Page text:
Into each life some rain must fall

The Rainy Day

The day is cold, and dark, and dreary;
It rains, and the wind is never weary;
The vine still clings to the mouldering wall,
But at every gust the dead leaves fall,
And the day is dark and dreary.

My life is cold, and dark, and dreary;
It rains, and the wind is never weary;
My thoughts still cling to the mouldering Past,
But the hopes of youth fall thick in the blast,
And the days are dark and dreary.

Be still, sad heart! and cease repining;
Behind the clouds is the sun still shining;
Thy fate is the common fate of all,
Into each life some rain must fall,
Some days must be dark and dreary. – Longfellow

It’s a bit rainy and dark and dreary here in Southern California today. After a hot 89 degrees on Thanksgiving Day, I’m thankful for cooler weather and some long overdue rain to water our drought-ridden land.

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Into each life some rain must fall. Have you ever been going through a really dark time and someone quotes that line? Don’t you want to just smack someone? Really. Why MUST some rain fall? Why must we have dark and dreary times in our lives?

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The writer of the book of Hebrews said,

“Land that drinks in the rain often falling on it and that produces a crop useful to those for whom it is farmed receives the blessing of God.” – Hebrews 6:7

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Richard Rohr, in his book, Falling Upward, writes about the concept of the “second half of life.” He says that we spend the first half of life (or for some, our whole lives) trying to figure out who we are and what we are supposed to be doing. We’re figuring out what kind of “container” we are. But some of us are led by the mystery and Grace of God into the second half of life, where we are figuring out what our container was meant to hold. The interesting piece of this though, is that he says we can’t experience the second half of life without being led there by God. And, we can’t experience it without experiencing struggles and failures and difficulties.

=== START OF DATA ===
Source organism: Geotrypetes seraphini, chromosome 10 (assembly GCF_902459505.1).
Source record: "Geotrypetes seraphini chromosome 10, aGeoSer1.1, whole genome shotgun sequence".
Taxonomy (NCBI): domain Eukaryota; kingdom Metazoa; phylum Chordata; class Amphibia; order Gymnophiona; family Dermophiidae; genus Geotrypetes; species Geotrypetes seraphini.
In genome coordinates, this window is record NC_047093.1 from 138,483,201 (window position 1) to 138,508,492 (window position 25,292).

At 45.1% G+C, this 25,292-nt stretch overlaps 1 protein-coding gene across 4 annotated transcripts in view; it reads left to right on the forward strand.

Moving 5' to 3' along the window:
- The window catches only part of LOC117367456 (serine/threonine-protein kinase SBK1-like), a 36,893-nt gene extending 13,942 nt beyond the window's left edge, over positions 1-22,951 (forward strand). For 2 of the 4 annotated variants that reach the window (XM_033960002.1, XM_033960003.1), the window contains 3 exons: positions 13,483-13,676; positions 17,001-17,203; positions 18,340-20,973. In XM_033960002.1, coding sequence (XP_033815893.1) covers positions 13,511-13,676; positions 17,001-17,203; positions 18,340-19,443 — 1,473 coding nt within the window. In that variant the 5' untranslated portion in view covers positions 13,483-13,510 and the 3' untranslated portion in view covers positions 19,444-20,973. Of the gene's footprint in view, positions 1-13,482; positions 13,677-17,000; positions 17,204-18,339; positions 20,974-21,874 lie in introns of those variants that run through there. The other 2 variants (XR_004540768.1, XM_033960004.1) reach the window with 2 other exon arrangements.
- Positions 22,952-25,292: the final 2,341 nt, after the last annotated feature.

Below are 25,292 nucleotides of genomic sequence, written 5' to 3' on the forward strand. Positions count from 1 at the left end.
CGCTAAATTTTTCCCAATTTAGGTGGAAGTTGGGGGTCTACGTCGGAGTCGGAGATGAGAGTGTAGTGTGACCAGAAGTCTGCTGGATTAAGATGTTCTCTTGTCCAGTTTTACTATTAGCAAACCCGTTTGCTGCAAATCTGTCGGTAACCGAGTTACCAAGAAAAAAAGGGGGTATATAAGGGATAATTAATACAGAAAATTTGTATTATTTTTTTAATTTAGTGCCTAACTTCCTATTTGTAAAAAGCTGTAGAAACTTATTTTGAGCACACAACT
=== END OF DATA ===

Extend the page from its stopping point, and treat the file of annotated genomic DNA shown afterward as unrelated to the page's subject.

Yes and Amen.

Over the past ten years or so, I have experienced some significantly difficult times in my life. Divorce, financial devastation, distress over choices my children make. At times, I felt like I couldn’t possibly recover. I leaned hard and heavy on friends and family, but most especially, I leaned on God. What I found was that God did not rescue me from my circumstances. And you know what? He most likely never will. However, what I learned as I traveled the road full of thorns and thistles was this,

God was with me in every circumstance.

He didn’t wipe away my troubles, but he wiped away my tears through encouraging words spoken in many places and many ways. He didn’t change my circumstances, but he changed me by using the darkness to remake me. He didn’t rescue me from my choices. He didn’t wave a magic wand and make everything go away. He patiently, lovingly, led me through the dark and dreary rain, and eventually showed me that the sun was still shining behind the dark clouds.

I’ve grown to appreciate the dark and desperate times in my life, because without those times, I would never have experienced what Rohr calls the “second half of life.” I call it God’s “recycling” of all the stuff I’d rather throw away into something good and useful and purposeful. It’s a place that I can look back at and see the steps and stages along the way and know that God used it all to grow me into something better.

When we are the “land that drinks in the rain often falling on it,” we are making an active choice to allow the rain – the dark and dreary – to produce something in us. A “crop” as the writer of Hebrews puts it, that is useful to those for whom it is farmed. The Holy Spirit is the farmer. He wants to make us useful as a mirror of the image of Christ to a dark and hurting world. Only by allowing the rain to fall and drinking it in during the dark times of life, can we enter into that place of experiencing what our “container” is made to hold.

I am so thankful for a God who sees the big picture – the sun behind the clouds in my life. How about you?

 

 

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